More than Nature Needs: Language, Mind, and Evolution
The human mind is an unlikely evolutionary adaptation. How did humans acquire cognitive capacities far more powerful than anything a hunting-and-gathering primate needed to survive? Alfred Russel Wallace, co-founder with Darwin of evolutionary theory, saw humans as "divine exceptions" to natural selection. Darwin thought use of language might have shaped our sophisticated brains, but his hypothesis remained an intriguing guess--until now. Combining state-of-the-art research with forty years of writing and thinking about language evolution, Derek Bickerton convincingly resolves a crucial problem that both biology and the cognitive sciences have hitherto ignored or evaded. Starting from humankind's remotest past, More than Nature Needs transcends nativist thesis and empiricist antithesis by presenting a revolutionary synthesis--one that instead of merely repeating "nature and nurture" clichés shows specifically and in a principled manner how and why the synthesis came about.
Strange New Worlds: The Search for Alien Planets and Life Beyond Our Solar System
Now in paperback and with a new afterward, Strange New Worlds by renowned astronomer Ray Jayawardhana brings news from the front lines of the epic quest to find planets--and alien life--beyond our solar system. Only in the past two decades, after millennia of speculation, have astronomers begun to discover planets around other stars--thousands in fact. Now they are closer than ever to unraveling distant twins of the Earth. In this book, Jayawardhana vividly recounts the remarkable breakthroughs and latest findings that have ushered in this extraordinary age of exploration and that challenge our view of the cosmos. Strange New Worlds provides an insider's look at the cutting-edge science of today's planet hunters, our prospects for discovering alien life, and the debates and controversies at the forefront of extrasolar-planet research.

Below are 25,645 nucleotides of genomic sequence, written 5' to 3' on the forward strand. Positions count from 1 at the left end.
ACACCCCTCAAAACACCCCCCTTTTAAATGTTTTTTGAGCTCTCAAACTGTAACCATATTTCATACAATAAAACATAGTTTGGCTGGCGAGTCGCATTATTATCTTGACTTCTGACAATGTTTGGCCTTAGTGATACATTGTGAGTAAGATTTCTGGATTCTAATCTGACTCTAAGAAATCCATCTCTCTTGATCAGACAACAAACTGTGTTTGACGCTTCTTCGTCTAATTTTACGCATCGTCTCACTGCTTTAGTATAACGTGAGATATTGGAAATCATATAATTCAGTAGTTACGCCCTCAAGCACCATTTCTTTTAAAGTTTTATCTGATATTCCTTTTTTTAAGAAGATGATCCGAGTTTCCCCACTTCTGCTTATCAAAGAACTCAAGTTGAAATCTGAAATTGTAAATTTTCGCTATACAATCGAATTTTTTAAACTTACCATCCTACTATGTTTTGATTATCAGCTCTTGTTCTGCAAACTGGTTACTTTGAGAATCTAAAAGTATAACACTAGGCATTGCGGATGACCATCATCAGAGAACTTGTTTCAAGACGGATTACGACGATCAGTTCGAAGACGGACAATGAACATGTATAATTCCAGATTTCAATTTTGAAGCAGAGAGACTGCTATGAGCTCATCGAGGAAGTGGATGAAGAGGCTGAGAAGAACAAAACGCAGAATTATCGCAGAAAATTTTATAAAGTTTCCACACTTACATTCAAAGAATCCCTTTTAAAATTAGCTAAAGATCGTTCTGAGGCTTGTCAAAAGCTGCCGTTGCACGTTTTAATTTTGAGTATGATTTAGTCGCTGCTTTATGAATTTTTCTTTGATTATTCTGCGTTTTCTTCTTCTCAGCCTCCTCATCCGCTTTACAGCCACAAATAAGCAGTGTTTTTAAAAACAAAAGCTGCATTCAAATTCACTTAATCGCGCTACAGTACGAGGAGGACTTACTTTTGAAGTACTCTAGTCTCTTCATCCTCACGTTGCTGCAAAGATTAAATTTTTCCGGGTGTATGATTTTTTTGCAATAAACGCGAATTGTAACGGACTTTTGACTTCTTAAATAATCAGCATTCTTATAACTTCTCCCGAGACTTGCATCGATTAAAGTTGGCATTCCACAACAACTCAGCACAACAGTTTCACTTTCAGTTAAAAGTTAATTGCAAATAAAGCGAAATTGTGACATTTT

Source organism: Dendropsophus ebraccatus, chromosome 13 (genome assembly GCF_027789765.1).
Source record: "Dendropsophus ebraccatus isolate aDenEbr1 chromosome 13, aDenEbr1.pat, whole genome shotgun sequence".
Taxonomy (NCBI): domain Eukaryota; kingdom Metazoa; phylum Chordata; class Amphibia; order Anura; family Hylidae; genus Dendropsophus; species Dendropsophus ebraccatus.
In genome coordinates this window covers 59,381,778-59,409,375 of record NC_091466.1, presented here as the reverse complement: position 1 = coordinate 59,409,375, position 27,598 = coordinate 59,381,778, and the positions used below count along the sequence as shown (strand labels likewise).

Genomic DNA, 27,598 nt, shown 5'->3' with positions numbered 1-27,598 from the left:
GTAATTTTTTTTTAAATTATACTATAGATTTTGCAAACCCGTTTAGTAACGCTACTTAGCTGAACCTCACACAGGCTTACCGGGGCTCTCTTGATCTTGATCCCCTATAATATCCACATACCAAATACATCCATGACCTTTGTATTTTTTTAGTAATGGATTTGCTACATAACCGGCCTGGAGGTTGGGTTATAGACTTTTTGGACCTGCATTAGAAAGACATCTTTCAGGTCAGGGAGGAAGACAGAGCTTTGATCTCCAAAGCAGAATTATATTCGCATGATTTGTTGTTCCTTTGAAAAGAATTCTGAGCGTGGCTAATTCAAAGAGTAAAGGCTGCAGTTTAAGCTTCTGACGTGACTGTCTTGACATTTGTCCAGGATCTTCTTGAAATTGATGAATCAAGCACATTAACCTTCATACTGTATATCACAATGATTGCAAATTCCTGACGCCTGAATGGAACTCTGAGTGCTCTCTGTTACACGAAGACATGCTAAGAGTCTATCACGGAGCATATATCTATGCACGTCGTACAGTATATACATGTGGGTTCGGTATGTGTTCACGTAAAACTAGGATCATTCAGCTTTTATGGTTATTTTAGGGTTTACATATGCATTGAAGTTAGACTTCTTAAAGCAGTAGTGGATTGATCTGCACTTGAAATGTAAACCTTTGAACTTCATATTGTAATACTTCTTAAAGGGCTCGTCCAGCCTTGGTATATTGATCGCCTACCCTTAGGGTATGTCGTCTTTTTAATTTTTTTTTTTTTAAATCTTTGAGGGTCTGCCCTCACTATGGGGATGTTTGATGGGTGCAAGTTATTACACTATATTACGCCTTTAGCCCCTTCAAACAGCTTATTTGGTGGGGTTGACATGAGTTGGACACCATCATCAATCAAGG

The Universe Within: Discovering the Common History of Rocks, Planets, and People
In The Universe Within, Neil Shubin reveals the connection between the evolution of the cosmos and the evolution of the human body. Just as the history of the earth is written in the rocks, so too is the universe’s 14-billion-year history written in the human body. Starting at the smallest level, with our very molecular composition, Shubin explores the question of why we are the way we are, tracing the formation of the planets, the moon, and the globe of Earth through the development of the organs, cells, and genes that make up human life.
The Climate Casino: Risk, Uncertainty, and Economics for a Warming World
Bringing together all the important issues surrounding the climate debate, Nordhaus describes the science, economics, and politics involved—and the steps necessary to reduce the perils of global warming. Using language accessible to any concerned citizen and taking care to present different points of view fairly, he discusses the problem from start to finish: from the beginning, where warming originates in our personal energy use, to the end, where societies employ regulations or taxes or subsidies to slow the emissions of gases responsible for climate change. Nordhaus offers a new analysis of why earlier policies, such as the Kyoto Protocol, failed to slow carbon dioxide emissions, how new approaches can succeed, and which policy tools will most effectively reduce emissions. In short, he clarifies a defining problem of our times and lays out the next critical steps for slowing the trajectory of global warming.


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